Every commentary of the Republic Day parade in Delhi speaks of the display of the country’s military might and cultural strength. The combination is appropriate because real power in today’s world is a multifarious compound, with both hard and soft components. We all know about the military power. They were displayed in the new weapons systems like the Su-30MKI, the Prithvi II missiles and by the phalanxes of perfectly disciplined marching men. But all these matter little unless well-mixed with the ‘soft’ elements — diplomacy, economy, high and popular culture. It is defined by the mindspace that India and Indians occupy in the world of films and finance, tourism and travel or bio- and nanotechnology.
Two of these elements were combined in the person of the chief guest, King Abdullah of Saudi Arabia. The first visit by a Saudi monarch to India is no ordinary event. It is another confirmation of the decision of the rich desert kingdom to come out of its shell and engage the world as a modern nation. Considering we get a quarter of our oil from there, and over 1.5 million of our citizens work there, the Saudi decision to engage India in a broad spectrum relationship that includes combating terrorism and investment is fortuitous. Like many others today, the Saudi monarch, too, sees that India’s power resides in its incredibly diverse land, the easy adaptability of its people, their many languages and culture, strong family systems and values that put a premium on education. That power is most easily identified in the millions of non-resident Indians who have made the country proud of their achievements and continue their association with their home country through remittances and investments. India’s aspiration is to recreate the matrix of their success in the mother country.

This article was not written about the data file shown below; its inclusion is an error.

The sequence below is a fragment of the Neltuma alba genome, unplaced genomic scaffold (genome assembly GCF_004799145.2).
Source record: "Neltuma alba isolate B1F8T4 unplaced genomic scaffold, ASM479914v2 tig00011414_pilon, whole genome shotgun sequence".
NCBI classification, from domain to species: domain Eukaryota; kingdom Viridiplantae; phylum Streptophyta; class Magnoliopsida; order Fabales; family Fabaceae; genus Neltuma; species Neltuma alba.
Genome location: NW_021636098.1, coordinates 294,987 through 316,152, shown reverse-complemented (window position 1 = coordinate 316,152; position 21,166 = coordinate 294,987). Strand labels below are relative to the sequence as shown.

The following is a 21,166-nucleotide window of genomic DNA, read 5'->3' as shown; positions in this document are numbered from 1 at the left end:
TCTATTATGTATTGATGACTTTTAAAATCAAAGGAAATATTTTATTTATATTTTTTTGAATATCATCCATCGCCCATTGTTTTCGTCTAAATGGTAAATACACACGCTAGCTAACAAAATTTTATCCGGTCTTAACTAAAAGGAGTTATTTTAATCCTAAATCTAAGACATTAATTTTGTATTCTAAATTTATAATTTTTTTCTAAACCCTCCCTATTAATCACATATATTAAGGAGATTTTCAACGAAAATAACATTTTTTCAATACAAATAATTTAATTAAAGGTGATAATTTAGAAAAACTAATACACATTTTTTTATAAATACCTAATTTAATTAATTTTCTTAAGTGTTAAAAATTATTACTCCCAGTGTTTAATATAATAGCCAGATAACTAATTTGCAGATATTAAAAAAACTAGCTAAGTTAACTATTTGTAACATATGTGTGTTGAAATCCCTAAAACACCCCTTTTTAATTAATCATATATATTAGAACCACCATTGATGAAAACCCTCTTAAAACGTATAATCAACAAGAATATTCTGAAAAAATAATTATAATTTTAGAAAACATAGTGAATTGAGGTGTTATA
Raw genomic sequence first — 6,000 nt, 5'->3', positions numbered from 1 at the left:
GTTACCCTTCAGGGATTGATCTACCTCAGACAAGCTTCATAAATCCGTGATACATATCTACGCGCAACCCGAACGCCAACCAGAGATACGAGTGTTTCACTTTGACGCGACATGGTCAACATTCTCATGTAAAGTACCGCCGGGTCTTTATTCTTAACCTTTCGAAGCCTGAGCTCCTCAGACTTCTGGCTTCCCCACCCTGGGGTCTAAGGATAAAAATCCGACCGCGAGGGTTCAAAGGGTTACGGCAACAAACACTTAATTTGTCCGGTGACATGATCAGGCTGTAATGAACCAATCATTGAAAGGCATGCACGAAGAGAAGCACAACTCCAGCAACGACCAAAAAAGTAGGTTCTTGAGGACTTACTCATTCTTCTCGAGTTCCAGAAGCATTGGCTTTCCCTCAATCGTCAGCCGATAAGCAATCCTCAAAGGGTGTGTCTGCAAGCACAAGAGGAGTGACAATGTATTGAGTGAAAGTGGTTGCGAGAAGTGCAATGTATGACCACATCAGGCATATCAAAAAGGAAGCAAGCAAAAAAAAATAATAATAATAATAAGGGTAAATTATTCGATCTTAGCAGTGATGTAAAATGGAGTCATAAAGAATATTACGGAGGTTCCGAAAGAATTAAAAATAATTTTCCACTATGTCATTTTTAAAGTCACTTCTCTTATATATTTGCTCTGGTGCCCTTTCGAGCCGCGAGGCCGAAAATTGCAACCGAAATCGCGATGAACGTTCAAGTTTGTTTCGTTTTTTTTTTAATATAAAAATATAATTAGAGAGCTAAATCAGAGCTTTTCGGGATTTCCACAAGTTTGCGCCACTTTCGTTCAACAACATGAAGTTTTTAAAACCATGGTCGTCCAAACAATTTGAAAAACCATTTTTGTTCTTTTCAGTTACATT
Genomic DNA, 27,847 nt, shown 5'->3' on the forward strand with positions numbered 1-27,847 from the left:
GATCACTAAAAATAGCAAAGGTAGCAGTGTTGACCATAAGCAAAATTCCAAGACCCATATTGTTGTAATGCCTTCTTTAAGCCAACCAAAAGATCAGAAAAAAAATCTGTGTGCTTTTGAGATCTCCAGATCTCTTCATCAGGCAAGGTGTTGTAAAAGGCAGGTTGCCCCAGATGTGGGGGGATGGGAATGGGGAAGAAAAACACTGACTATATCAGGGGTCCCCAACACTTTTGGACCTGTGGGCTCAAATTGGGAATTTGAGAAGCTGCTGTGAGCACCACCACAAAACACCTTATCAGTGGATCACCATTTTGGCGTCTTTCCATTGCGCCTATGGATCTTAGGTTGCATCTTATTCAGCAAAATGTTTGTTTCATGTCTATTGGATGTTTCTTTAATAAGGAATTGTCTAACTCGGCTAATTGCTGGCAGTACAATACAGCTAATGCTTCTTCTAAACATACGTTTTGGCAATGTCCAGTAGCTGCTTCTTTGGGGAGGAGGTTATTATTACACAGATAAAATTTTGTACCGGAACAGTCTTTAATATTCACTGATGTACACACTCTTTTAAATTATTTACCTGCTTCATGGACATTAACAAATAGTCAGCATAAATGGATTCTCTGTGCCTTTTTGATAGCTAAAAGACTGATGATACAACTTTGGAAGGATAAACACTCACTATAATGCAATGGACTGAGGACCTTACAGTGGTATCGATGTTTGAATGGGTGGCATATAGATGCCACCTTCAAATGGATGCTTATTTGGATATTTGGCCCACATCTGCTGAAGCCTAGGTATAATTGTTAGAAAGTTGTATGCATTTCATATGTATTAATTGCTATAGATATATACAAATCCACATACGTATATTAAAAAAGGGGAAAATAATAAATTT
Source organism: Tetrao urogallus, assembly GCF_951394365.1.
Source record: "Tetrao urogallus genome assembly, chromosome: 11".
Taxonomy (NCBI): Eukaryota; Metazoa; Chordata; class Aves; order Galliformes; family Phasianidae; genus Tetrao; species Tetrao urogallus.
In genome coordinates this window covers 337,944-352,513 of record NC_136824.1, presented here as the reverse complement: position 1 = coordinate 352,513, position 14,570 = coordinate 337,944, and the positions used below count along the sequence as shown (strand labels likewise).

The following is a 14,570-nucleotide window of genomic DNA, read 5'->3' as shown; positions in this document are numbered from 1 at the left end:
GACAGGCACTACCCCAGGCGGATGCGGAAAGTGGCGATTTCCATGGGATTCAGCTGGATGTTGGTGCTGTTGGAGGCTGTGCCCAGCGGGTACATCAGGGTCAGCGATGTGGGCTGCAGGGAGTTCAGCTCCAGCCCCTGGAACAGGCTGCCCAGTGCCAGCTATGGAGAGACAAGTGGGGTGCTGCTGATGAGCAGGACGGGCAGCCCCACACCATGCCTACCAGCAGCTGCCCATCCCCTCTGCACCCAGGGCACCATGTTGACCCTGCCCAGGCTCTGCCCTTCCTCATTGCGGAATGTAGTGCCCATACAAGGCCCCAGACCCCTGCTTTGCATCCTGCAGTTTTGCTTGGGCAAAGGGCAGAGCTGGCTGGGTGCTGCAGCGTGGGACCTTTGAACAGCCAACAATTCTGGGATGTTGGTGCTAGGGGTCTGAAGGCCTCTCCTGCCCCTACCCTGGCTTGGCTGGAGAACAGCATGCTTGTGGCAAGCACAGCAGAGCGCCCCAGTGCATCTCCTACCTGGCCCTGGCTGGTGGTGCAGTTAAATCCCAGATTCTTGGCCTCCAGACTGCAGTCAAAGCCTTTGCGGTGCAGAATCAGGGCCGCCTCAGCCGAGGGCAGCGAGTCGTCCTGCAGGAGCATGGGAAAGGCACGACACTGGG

But beyond the softness — or hardness — of power, is its highest requirement: a nation with a sound ethical and humanist credo. Minus this, power only corrupts absolutely. In the land of the Buddha, Ashoka, Kabir and Gandhi, we should not have to go too far to learn what that is all about. So parade we must our military might and cultural efflorescence. But they will have meaning only if we align them to our larger civilisational statement.
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- On Monday, Odisha reported 668 large forest fires.
- The 13th floor houses the accounts office of the Eastern Railways.